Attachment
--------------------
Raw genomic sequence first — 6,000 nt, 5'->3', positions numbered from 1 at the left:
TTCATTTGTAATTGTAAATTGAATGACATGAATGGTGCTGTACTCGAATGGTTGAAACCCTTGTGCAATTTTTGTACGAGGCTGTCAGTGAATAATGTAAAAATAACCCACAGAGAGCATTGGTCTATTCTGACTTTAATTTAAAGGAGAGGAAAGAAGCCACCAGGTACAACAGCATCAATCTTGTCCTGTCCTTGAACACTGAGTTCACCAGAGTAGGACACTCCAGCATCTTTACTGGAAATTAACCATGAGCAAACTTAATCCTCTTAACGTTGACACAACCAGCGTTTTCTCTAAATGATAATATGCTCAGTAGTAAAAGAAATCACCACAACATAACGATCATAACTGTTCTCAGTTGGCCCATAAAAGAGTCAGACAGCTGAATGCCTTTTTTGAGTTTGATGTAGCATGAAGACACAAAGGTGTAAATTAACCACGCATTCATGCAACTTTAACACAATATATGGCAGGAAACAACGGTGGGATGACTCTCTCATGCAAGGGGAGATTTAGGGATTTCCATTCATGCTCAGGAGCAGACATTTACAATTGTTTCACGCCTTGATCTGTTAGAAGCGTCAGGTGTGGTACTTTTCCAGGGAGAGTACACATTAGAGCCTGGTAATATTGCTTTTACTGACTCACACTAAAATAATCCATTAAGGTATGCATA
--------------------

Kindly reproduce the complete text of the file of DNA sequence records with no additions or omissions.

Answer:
Raw genomic sequence first — 6,000 nt, 5'->3', positions numbered from 1 at the left:
TTCATTTGTAATTGTAAATTGAATGACATGAATGGTGCTGTACTCGAATGGTTGAAACCCTTGTGCAATTTTTGTACGAGGCTGTCAGTGAATAATGTAAAAATAACCCACAGAGAGCATTGGTCTATTCTGACTTTAATTTAAAGGAGAGGAAAGAAGCCACCAGGTACAACAGCATCAATCTTGTCCTGTCCTTGAACACTGAGTTCACCAGAGTAGGACACTCCAGCATCTTTACTGGAAATTAACCATGAGCAAACTTAATCCTCTTAACGTTGACACAACCAGCGTTTTCTCTAAATGATAATATGCTCAGTAGTAAAAGAAATCACCACAACATAACGATCATAACTGTTCTCAGTTGGCCCATAAAAGAGTCAGACAGCTGAATGCCTTTTTTGAGTTTGATGTAGCATGAAGACACAAAGGTGTAAATTAACCACGCATTCATGCAACTTTAACACAATATATGGCAGGAAACAACGGTGGGATGACTCTCTCATGCAAGGGGAGATTTAGGGATTTCCATTCATGCTCAGGAGCAGACATTTACAATTGTTTCACGCCTTGATCTGTTAGAAGCGTCAGGTGTGGTACTTTTCCAGGGAGAGTACACATTAGAGCCTGGTAATATTGCTTTTACTGACTCACACTAAAATAATCCATTAAGGTATGCATA